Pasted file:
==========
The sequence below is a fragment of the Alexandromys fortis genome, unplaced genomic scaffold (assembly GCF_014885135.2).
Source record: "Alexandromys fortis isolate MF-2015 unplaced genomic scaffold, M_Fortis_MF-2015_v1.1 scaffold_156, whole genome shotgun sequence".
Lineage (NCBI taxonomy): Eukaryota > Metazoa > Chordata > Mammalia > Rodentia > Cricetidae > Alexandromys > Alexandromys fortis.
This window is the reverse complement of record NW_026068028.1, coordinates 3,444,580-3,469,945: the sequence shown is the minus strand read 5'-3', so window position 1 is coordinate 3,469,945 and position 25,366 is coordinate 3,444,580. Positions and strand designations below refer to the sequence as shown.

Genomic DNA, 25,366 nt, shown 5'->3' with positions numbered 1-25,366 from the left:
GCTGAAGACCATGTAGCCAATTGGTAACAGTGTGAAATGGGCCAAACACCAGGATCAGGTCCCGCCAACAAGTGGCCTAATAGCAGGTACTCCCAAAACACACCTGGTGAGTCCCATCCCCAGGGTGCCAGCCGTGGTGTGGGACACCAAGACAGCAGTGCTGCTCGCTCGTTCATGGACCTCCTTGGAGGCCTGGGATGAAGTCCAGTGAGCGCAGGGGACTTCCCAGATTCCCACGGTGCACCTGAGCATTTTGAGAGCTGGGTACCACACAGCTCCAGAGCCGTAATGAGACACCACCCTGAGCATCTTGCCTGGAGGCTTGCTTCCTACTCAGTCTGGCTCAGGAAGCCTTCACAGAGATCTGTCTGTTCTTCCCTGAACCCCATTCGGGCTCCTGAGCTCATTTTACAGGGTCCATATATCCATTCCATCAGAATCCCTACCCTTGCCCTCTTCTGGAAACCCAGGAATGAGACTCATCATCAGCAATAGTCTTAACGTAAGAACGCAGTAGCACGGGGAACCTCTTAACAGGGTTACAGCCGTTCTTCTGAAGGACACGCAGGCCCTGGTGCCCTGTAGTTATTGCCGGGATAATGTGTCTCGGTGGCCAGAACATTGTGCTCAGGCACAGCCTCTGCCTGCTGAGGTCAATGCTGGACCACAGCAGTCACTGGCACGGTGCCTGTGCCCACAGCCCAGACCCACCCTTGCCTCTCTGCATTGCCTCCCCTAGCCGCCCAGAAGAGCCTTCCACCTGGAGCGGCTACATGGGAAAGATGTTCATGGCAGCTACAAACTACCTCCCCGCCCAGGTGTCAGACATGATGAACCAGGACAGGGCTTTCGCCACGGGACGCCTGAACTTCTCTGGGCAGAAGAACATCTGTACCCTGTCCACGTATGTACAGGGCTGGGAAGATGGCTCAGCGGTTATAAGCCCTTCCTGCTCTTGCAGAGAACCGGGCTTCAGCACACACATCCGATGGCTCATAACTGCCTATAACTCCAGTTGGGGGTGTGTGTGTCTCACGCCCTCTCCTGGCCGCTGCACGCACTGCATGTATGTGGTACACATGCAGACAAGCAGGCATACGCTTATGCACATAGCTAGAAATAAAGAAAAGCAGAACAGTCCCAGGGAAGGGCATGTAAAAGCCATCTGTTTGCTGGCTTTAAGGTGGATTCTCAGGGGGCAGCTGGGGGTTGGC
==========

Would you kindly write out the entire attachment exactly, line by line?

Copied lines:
The sequence below is a fragment of the Alexandromys fortis genome, unplaced genomic scaffold (assembly GCF_014885135.2).
Source record: "Alexandromys fortis isolate MF-2015 unplaced genomic scaffold, M_Fortis_MF-2015_v1.1 scaffold_156, whole genome shotgun sequence".
Lineage (NCBI taxonomy): Eukaryota > Metazoa > Chordata > Mammalia > Rodentia > Cricetidae > Alexandromys > Alexandromys fortis.
This window is the reverse complement of record NW_026068028.1, coordinates 3,444,580-3,469,945: the sequence shown is the minus strand read 5'-3', so window position 1 is coordinate 3,469,945 and position 25,366 is coordinate 3,444,580. Positions and strand designations below refer to the sequence as shown.

Genomic DNA, 25,366 nt, shown 5'->3' with positions numbered 1-25,366 from the left:
GCTGAAGACCATGTAGCCAATTGGTAACAGTGTGAAATGGGCCAAACACCAGGATCAGGTCCCGCCAACAAGTGGCCTAATAGCAGGTACTCCCAAAACACACCTGGTGAGTCCCATCCCCAGGGTGCCAGCCGTGGTGTGGGACACCAAGACAGCAGTGCTGCTCGCTCGTTCATGGACCTCCTTGGAGGCCTGGGATGAAGTCCAGTGAGCGCAGGGGACTTCCCAGATTCCCACGGTGCACCTGAGCATTTTGAGAGCTGGGTACCACACAGCTCCAGAGCCGTAATGAGACACCACCCTGAGCATCTTGCCTGGAGGCTTGCTTCCTACTCAGTCTGGCTCAGGAAGCCTTCACAGAGATCTGTCTGTTCTTCCCTGAACCCCATTCGGGCTCCTGAGCTCATTTTACAGGGTCCATATATCCATTCCATCAGAATCCCTACCCTTGCCCTCTTCTGGAAACCCAGGAATGAGACTCATCATCAGCAATAGTCTTAACGTAAGAACGCAGTAGCACGGGGAACCTCTTAACAGGGTTACAGCCGTTCTTCTGAAGGACACGCAGGCCCTGGTGCCCTGTAGTTATTGCCGGGATAATGTGTCTCGGTGGCCAGAACATTGTGCTCAGGCACAGCCTCTGCCTGCTGAGGTCAATGCTGGACCACAGCAGTCACTGGCACGGTGCCTGTGCCCACAGCCCAGACCCACCCTTGCCTCTCTGCATTGCCTCCCCTAGCCGCCCAGAAGAGCCTTCCACCTGGAGCGGCTACATGGGAAAGATGTTCATGGCAGCTACAAACTACCTCCCCGCCCAGGTGTCAGACATGATGAACCAGGACAGGGCTTTCGCCACGGGACGCCTGAACTTCTCTGGGCAGAAGAACATCTGTACCCTGTCCACGTATGTACAGGGCTGGGAAGATGGCTCAGCGGTTATAAGCCCTTCCTGCTCTTGCAGAGAACCGGGCTTCAGCACACACATCCGATGGCTCATAACTGCCTATAACTCCAGTTGGGGGTGTGTGTGTCTCACGCCCTCTCCTGGCCGCTGCACGCACTGCATGTATGTGGTACACATGCAGACAAGCAGGCATACGCTTATGCACATAGCTAGAAATAAAGAAAAGCAGAACAGTCCCAGGGAAGGGCATGTAAAAGCCATCTGTTTGCTGGCTTTAAGGTGGATTCTCAGGGGGCAGCTGGGGGTTGGC